World

Pompeo to Asean: Stand up to China's bullying in South China Sea

Secretary of State Pompeo urges grouping to cut ties with firms helping build islands in the disputed waters

HANOI: The United States' top diplomat urged South-east Asian countries to stand up to maritime bullying by China and reassess business deals with its state firms, adding to heated exchanges between the two powers jostling for influence.

Secretary of State Mike Pompeo made the comments at the Association of South-east Asian Nations (Asean) meeting yesterday, which was overshadowed by the US-China rivalry over a range of issues, from trade to the coronavirus.

He urged Asean to cut ties with Chinese companies helping build islands in the South China Sea, weeks after the US blacklisted two dozen firms working in the disputed waters.

"Don't just speak up, but act," he told the 10 foreign ministers during a virtual meeting. "Reconsider business dealings with the very state-owned companies that bully Asean coastal states in the South China Sea.

"Don't let the Chinese Communist party walk over us and our people."

Chinese Foreign Minister Wang Yi blamed the US for tensions, claiming Washington was "becoming the biggest driver" of the waterway's militarisation.

Mr Wang said China's greatest interest in the waters was "peace and stability", while accusing the US of "creating tension and seeking profit from it".

"The United States is becoming the most dangerous factor damaging peace in the South China Sea," Mr Wang said, according to state news agency Xinhua yesterday.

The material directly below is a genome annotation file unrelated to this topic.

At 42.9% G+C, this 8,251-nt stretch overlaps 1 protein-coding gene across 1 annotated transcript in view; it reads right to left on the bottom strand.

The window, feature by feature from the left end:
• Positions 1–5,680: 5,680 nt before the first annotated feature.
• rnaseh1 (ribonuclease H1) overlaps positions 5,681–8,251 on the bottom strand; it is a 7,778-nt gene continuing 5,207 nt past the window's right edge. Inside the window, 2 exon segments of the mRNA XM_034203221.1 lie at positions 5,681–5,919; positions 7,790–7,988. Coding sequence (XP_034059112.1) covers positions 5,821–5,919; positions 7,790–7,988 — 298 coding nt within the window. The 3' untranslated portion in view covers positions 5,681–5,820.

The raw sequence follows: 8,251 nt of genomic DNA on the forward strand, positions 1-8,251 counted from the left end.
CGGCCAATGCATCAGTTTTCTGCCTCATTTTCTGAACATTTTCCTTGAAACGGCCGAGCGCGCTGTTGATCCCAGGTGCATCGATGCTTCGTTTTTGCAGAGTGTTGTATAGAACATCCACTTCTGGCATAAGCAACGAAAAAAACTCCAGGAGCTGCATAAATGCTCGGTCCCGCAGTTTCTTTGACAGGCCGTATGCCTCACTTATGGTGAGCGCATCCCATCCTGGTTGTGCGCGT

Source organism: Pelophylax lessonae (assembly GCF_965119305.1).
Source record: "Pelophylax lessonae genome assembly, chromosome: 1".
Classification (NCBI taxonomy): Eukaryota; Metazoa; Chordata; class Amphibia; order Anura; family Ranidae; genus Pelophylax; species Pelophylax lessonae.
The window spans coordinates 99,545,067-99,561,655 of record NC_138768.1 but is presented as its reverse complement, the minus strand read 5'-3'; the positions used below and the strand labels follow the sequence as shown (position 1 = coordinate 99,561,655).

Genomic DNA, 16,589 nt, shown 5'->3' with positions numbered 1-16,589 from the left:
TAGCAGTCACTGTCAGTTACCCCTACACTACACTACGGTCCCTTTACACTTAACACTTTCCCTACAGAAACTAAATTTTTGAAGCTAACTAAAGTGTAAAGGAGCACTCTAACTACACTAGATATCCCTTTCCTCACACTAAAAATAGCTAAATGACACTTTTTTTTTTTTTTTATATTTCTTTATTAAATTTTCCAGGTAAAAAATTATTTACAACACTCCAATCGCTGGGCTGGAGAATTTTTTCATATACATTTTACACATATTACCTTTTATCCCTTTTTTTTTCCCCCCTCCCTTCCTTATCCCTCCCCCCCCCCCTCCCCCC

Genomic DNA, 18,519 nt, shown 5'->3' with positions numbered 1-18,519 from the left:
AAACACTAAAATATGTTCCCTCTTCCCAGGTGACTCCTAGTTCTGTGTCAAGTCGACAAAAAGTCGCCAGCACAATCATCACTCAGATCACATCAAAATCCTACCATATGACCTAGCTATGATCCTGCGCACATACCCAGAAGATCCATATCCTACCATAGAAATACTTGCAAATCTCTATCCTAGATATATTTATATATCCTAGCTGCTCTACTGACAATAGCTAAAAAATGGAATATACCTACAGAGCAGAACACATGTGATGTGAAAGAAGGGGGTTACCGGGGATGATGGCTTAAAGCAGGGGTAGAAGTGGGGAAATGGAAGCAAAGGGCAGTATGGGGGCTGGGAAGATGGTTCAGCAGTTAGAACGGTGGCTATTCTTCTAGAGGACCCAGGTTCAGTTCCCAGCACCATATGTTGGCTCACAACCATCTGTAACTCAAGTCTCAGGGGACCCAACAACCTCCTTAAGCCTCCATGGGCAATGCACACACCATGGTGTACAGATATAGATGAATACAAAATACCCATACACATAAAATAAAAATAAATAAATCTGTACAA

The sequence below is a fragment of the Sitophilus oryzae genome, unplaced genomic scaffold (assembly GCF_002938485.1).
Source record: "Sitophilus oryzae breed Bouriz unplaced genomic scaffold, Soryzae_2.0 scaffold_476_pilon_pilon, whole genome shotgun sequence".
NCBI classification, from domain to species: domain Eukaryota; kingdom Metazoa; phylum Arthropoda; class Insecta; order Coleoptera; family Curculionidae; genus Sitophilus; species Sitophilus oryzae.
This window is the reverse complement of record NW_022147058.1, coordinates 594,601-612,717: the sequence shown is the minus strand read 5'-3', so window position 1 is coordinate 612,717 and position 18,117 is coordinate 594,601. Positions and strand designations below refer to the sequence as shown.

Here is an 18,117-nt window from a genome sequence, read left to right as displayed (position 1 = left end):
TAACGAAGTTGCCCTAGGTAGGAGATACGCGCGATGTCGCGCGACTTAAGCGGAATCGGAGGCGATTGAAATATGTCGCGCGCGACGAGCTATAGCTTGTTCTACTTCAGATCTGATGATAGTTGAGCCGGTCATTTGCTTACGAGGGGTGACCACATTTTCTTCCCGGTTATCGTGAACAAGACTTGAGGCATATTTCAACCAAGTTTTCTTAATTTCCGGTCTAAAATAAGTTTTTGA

China claims most of the South China Sea, a key waterway for world trade.

Vietnam, the Philippines, Malaysia, Brunei and Taiwan all contest parts of China's declared territory in the sea.

Meanwhile, the US has revoked visas for more than 1,000 Chinese students and researchers deemed security risks, the State Department said on Wednesday.

A spokesman said those denied visas were "a small subset" of Chinese coming to the US for study and research, and that legitimate students and scholars would continue to be welcome. About 360,000 Chinese study in the US.

In Beijing yesterday, a foreign ministry spokesman described the US move as "naked" political persecution and racial discrimination that seriously violated human rights.

"China reserves the right to make a further response on this issue," he told a daily media briefing. - REUTERS, AFP

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